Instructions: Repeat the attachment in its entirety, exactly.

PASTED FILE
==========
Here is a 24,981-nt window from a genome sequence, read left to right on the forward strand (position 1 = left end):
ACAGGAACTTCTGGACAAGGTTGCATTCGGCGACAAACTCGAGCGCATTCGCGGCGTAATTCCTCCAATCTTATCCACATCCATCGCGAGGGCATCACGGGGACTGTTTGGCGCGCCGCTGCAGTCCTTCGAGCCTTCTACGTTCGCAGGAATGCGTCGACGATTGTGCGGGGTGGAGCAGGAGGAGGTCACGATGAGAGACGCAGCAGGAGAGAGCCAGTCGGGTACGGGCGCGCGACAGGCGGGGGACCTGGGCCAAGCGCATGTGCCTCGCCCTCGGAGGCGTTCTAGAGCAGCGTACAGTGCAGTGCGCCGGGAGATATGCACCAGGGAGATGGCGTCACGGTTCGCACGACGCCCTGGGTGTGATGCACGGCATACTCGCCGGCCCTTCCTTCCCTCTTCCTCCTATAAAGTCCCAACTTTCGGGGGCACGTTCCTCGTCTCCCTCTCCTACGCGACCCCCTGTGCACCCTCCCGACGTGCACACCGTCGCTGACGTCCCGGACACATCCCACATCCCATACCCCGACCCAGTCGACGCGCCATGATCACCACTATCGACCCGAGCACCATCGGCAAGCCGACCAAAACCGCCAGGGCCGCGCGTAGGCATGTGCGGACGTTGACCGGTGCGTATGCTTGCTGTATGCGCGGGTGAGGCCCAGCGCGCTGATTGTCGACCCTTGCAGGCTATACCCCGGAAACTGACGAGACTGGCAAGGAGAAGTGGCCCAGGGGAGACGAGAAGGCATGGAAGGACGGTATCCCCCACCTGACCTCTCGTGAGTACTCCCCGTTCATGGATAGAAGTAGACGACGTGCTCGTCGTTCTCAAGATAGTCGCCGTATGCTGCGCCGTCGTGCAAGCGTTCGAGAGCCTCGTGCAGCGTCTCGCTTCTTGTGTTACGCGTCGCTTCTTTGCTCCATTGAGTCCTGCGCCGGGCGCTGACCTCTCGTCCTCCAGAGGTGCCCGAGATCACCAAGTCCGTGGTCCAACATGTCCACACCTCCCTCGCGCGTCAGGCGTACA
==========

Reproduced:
Here is a 24,981-nt window from a genome sequence, read left to right on the forward strand (position 1 = left end):
ACAGGAACTTCTGGACAAGGTTGCATTCGGCGACAAACTCGAGCGCATTCGCGGCGTAATTCCTCCAATCTTATCCACATCCATCGCGAGGGCATCACGGGGACTGTTTGGCGCGCCGCTGCAGTCCTTCGAGCCTTCTACGTTCGCAGGAATGCGTCGACGATTGTGCGGGGTGGAGCAGGAGGAGGTCACGATGAGAGACGCAGCAGGAGAGAGCCAGTCGGGTACGGGCGCGCGACAGGCGGGGGACCTGGGCCAAGCGCATGTGCCTCGCCCTCGGAGGCGTTCTAGAGCAGCGTACAGTGCAGTGCGCCGGGAGATATGCACCAGGGAGATGGCGTCACGGTTCGCACGACGCCCTGGGTGTGATGCACGGCATACTCGCCGGCCCTTCCTTCCCTCTTCCTCCTATAAAGTCCCAACTTTCGGGGGCACGTTCCTCGTCTCCCTCTCCTACGCGACCCCCTGTGCACCCTCCCGACGTGCACACCGTCGCTGACGTCCCGGACACATCCCACATCCCATACCCCGACCCAGTCGACGCGCCATGATCACCACTATCGACCCGAGCACCATCGGCAAGCCGACCAAAACCGCCAGGGCCGCGCGTAGGCATGTGCGGACGTTGACCGGTGCGTATGCTTGCTGTATGCGCGGGTGAGGCCCAGCGCGCTGATTGTCGACCCTTGCAGGCTATACCCCGGAAACTGACGAGACTGGCAAGGAGAAGTGGCCCAGGGGAGACGAGAAGGCATGGAAGGACGGTATCCCCCACCTGACCTCTCGTGAGTACTCCCCGTTCATGGATAGAAGTAGACGACGTGCTCGTCGTTCTCAAGATAGTCGCCGTATGCTGCGCCGTCGTGCAAGCGTTCGAGAGCCTCGTGCAGCGTCTCGCTTCTTGTGTTACGCGTCGCTTCTTTGCTCCATTGAGTCCTGCGCCGGGCGCTGACCTCTCGTCCTCCAGAGGTGCCCGAGATCACCAAGTCCGTGGTCCAACATGTCCACACCTCCCTCGCGCGTCAGGCGTACA